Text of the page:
Through using VR and AR to trace the boundaries between the past and our present, we began to explore the ways our own narratives are shaped, and changed, by the spaces around us, mapping our real and virtual journey through the digitisation of these spaces.

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Working in collaboration as an artist and poet presented some very interesting dialogues. We were both interested in the ways that Orkney is a landscape of narratives, both natural and human-made, constantly changing, shaped and reshaped by time and nature. Through the archaeology and geology of place, we can piece together stories that show the movement of people throughout millennia. Each ancient site is a portal into another time, another life. We started to explore the idea of how we impact and alter the space around us, not only in the tangible sense, but also in the intangible – the way we leave traces of energy, invisible marks within a landscape, echoes of our existence.

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Expanding this, we looked at how every landscape carries echoes of those who have gone – connecting us with every presence before and after our own footstep. From the mark making of Vikings in the runic graffiti of Maeshowe to the almost invisible undulations of earth that reveal a once vibrant settlement, this notion of echoes and traces became very important to our collaboration. Using VR-AR to map out and draw in these traces allowed us to expand on this concept, and make visible the invisible. This, in turn, lead us to explore through writing the relationship between the mutability of the sea, memory, loss, and the process of grief, looking at the metaphor of the sea, memory and loss.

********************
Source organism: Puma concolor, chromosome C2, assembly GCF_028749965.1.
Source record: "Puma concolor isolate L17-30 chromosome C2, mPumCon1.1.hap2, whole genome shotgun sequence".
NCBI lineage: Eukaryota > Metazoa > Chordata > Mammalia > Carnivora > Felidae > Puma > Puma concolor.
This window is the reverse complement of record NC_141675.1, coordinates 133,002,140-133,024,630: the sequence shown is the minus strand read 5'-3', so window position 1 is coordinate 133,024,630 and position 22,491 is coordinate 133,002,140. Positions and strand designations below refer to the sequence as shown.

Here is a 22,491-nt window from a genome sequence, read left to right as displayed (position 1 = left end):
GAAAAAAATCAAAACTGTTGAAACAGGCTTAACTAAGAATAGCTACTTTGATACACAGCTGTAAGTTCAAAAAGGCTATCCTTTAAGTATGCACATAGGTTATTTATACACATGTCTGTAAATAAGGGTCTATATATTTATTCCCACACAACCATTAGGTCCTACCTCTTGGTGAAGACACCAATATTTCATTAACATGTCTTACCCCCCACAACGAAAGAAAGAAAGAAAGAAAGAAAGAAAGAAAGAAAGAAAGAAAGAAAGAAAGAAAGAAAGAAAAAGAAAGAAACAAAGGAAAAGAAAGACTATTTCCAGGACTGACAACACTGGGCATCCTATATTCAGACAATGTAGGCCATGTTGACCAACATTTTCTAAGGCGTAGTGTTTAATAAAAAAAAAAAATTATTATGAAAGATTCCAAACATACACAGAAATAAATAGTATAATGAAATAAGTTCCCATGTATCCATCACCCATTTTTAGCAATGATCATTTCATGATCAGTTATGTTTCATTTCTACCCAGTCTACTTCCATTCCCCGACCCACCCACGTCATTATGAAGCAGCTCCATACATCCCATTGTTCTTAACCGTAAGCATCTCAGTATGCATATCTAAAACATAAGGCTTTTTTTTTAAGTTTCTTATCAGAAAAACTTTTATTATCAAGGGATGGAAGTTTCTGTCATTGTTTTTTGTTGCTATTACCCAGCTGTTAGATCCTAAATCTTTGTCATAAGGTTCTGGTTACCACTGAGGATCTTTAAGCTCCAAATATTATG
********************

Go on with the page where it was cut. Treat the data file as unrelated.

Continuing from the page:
What was fascinating was how our different approached and art-forms communicated and took us in new directions and depths. Our process was largely independent – both present in the landscape but responding separately. At the end of each day, we would come together to talk about what we had been doing, sharing notes and sketches, and finding correlations and conversations that took us deeper into the narratives. It was really interesting to work this way, because very often, what was discovered through poetry would engage and deepen the understanding of the VR-AR sketches, and vice-versa. What allowed us to do this was having the shared anchor of the quote from Judith Butler, itself a ‘happy accident’ of random discovery when staying at a bothy in Evie.